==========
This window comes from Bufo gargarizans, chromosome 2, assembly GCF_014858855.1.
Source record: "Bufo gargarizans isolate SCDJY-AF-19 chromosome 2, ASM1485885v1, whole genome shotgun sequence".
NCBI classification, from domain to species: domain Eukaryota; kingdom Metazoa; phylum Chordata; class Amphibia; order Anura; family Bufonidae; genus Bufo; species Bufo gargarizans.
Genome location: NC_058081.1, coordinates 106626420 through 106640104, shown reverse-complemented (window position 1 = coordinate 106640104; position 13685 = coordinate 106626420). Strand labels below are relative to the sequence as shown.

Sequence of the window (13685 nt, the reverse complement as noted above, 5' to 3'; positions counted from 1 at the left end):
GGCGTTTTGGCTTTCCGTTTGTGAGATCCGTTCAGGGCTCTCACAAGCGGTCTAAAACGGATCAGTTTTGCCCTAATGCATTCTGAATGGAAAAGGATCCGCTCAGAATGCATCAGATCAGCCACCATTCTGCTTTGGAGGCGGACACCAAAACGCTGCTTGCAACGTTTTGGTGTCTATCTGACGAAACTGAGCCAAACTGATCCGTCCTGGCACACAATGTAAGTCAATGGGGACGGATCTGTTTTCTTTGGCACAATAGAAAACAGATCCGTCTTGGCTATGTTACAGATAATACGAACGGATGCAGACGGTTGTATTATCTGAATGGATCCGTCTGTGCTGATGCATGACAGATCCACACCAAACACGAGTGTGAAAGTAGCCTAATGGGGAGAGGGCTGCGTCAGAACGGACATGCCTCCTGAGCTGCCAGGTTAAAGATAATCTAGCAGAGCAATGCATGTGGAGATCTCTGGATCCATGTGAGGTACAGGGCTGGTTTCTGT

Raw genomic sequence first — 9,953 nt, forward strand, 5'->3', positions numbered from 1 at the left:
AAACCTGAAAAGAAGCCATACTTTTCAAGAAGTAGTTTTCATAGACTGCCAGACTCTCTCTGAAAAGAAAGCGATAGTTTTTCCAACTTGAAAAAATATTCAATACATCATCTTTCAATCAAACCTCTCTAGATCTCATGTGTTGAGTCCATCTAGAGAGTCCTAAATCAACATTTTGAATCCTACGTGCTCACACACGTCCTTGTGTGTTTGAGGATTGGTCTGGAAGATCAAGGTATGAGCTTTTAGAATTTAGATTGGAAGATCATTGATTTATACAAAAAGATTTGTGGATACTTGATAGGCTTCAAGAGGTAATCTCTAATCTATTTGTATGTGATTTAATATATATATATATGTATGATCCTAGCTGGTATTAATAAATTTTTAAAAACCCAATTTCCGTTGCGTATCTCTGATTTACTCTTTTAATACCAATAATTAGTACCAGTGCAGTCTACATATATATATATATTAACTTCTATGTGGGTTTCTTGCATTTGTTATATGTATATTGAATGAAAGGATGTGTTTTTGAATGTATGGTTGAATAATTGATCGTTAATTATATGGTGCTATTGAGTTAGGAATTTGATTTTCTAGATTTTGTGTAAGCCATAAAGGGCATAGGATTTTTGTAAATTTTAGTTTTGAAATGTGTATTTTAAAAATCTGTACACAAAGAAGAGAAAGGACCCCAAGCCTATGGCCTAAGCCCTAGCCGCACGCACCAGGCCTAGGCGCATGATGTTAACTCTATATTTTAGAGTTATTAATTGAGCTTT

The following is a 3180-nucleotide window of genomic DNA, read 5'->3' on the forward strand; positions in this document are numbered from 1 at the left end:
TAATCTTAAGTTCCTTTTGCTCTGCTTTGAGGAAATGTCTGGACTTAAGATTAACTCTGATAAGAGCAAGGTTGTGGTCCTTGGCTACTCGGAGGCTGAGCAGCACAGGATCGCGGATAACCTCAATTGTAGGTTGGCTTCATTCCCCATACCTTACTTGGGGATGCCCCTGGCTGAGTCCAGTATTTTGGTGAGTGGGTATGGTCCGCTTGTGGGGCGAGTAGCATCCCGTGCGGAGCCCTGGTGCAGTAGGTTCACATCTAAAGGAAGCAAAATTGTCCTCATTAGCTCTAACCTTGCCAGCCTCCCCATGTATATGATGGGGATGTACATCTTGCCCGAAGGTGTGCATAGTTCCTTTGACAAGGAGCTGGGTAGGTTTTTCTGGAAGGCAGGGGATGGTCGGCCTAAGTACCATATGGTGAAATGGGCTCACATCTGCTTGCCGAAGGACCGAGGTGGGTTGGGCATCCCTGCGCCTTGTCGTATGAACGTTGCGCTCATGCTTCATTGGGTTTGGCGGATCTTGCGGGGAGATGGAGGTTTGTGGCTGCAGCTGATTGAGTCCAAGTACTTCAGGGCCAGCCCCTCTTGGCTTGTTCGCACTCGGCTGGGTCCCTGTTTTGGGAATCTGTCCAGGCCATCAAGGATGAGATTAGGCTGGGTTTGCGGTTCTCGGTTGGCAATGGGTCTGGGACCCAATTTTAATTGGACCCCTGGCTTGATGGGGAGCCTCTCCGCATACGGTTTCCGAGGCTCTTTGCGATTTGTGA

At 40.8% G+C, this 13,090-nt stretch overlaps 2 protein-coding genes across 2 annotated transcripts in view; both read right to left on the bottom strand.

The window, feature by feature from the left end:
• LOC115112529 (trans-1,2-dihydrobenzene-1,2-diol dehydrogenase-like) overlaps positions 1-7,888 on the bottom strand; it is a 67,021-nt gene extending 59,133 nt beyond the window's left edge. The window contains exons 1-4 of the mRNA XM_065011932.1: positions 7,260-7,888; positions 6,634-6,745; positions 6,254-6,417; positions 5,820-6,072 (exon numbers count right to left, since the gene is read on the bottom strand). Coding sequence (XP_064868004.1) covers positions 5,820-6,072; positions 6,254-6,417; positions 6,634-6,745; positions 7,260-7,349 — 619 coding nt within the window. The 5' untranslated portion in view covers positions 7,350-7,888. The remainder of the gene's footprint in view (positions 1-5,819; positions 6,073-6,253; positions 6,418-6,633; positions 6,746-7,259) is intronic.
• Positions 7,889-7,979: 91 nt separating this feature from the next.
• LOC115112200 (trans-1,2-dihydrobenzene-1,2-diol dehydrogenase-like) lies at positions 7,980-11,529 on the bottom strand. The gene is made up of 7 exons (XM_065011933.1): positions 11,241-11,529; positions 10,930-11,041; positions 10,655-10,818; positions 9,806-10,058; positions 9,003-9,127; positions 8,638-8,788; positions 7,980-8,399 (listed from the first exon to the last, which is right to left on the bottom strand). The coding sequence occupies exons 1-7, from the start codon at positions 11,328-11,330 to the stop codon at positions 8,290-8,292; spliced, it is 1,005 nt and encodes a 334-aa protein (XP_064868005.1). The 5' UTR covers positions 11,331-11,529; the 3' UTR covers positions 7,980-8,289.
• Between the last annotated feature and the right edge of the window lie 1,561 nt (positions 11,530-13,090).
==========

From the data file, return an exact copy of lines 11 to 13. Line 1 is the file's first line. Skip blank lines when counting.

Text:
At 40.8% G+C, this 13,090-nt stretch overlaps 2 protein-coding genes across 2 annotated transcripts in view; both read right to left on the bottom strand.

The window, feature by feature from the left end:
• LOC115112529 (trans-1,2-dihydrobenzene-1,2-diol dehydrogenase-like) overlaps positions 1-7,888 on the bottom strand; it is a 67,021-nt gene extending 59,133 nt beyond the window's left edge. The window contains exons 1-4 of the mRNA XM_065011932.1: positions 7,260-7,888; positions 6,634-6,745; positions 6,254-6,417; positions 5,820-6,072 (exon numbers count right to left, since the gene is read on the bottom strand). Coding sequence (XP_064868004.1) covers positions 5,820-6,072; positions 6,254-6,417; positions 6,634-6,745; positions 7,260-7,349 — 619 coding nt within the window. The 5' untranslated portion in view covers positions 7,350-7,888. The remainder of the gene's footprint in view (positions 1-5,819; positions 6,073-6,253; positions 6,418-6,633; positions 6,746-7,259) is intronic.